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Mexican Presidential Candidates Gang up on Frontrunner Lopez Obrador
Mexico held its first debate of the presidential campaign season. All candidates attacked leftist frontrunner Andres Manuel Lopez Obrador relentlessly, who managed to make his points without getting dragged down, says Mexico analyst John Ackerman
GREG WILPERT: It's The Real News Network. I'm Greg Wilpert, joining you from Quito, Ecuador. Last Sunday, Mexico's five main presidential candidates held their first televised debate for the July 1st presidential election. Andrés Manuel López Obrador, the leftist candidate of the Morena Party and former mayor of Mexico City, enjoys a massive twenty-two point lead, according to a poll released last week.
JOHN ACKERMAN: Well, let's get a little context first, because, you know, it's really funny, this whole debate thing. You know, historically, debates were not the center of the political campaigns. It was more about-and it still is, in many ways, about campaign stops, visiting public meetings, more close contact with Mexican people. In the recent elections, the Mexican electoral system has become more Americanized and now, like never before really, there's all this emphasis on "the debate as spectacle," as, you know, the great moment in which the different candidates are going to question each other on these one minute soundbites. And, so it's kind of strange. It's still kind of a new thing for Mexicans. Those of us who support political change in Mexico see it with some sort of suspicion, because it seems to be the imposition of American model.
Those of the people in the Mexican population who are very anti-López Obrador- López Obrador is the leader in the polls- are really hoping that in these debates, the other candidates will be able to eat away at his his lead. And that was the purpose that some of these- so, all the candidates, all four other candidates, attacked sort of systematically. There's a statistic that was published yesterday by Reformer Newspaper which shows that López Obrador also received over 50 attacks from the different candidates, while the other ones received less than 10 each of them.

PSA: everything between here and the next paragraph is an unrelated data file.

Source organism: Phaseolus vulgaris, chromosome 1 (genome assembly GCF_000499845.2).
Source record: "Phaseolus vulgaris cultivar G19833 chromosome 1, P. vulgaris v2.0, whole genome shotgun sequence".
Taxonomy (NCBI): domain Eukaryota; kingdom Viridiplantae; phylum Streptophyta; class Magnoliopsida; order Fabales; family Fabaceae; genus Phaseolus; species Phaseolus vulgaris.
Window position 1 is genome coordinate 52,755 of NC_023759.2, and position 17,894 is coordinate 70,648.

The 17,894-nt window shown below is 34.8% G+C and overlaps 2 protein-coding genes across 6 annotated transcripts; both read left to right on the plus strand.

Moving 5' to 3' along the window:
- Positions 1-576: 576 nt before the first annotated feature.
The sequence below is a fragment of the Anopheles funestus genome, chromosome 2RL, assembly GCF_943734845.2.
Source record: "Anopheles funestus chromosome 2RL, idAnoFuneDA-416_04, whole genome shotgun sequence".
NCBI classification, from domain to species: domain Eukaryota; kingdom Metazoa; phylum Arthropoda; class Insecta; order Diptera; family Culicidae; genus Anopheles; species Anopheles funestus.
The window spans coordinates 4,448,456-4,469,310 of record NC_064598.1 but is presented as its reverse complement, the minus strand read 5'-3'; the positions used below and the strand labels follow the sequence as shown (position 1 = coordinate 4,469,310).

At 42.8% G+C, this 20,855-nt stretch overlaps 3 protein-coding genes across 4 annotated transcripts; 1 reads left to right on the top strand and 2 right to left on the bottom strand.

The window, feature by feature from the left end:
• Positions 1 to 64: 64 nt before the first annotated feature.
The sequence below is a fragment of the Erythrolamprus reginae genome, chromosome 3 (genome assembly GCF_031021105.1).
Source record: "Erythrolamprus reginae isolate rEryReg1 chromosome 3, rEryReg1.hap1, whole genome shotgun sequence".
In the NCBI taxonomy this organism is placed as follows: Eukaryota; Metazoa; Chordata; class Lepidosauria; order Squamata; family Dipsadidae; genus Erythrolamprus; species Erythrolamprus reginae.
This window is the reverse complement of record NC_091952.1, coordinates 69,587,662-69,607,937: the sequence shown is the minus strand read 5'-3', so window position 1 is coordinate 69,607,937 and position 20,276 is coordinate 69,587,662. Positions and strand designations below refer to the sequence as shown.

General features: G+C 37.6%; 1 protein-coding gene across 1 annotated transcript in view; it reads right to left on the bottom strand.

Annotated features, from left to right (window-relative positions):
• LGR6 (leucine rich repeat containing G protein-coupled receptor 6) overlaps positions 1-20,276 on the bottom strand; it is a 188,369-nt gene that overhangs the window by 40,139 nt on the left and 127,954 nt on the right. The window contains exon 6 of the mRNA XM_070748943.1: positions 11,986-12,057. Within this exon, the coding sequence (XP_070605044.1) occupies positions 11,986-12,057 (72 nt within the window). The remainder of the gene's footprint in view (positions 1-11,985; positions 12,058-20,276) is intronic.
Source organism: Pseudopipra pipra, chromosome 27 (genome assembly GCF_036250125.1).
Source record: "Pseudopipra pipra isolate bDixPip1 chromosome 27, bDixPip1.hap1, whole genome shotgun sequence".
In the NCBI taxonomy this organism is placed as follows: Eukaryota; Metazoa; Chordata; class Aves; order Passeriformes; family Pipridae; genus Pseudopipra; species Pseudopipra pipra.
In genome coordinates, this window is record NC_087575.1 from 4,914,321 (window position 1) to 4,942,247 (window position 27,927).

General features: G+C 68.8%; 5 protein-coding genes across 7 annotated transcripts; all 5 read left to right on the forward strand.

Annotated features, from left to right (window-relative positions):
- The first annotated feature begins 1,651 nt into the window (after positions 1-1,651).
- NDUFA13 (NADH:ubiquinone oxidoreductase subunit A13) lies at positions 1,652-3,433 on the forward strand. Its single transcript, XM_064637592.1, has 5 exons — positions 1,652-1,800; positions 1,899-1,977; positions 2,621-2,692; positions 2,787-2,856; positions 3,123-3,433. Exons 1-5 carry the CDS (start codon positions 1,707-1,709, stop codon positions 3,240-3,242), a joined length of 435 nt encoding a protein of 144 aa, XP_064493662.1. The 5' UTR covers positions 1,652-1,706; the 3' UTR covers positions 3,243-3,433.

The election of Obrador, the overwhelming favourite from the people´s organizations has promised to establish oilñ refineries to become self reliant for their people´s gasoline...and end foreign direct involvement in the extraction industires...will this crack the NAFTA and the stability of any remaining North America alliance?
Mexico’s Presidential Race: López Obrador has a 25% Lead, How Reliable are The Polls?
López Obrador of the MORENA party is polling at 51 %, weeks before the July 1st election. We ask professor John M. Ackerman if such a lead is sustainable if PRI and PAN form an alliance to defeat him.
JOHN ACKERMAN: The polls might actually be underestimating Lopez Obrador’s advantage. These pollsters are not left-wing, pro-Obrador pollsters. In fact, in the past they’ve been highly questioned for slanting the balance towards the sitting government, and against Lopez Obrador in past elections. Of course, in 2012 is a big scandal with, you know, poll manipulation. I guess Lopez Obrador, it’s hard to imagine now they’re somehow helping Lopez Obrador. The advantage, you could see it in the streets. You know, the rallies, Lopez Obrador rallies have turned into these massive festivities while the rallies of both Anaya and Meade are very low-key bureaucratic affairs, normally, that are between four walls.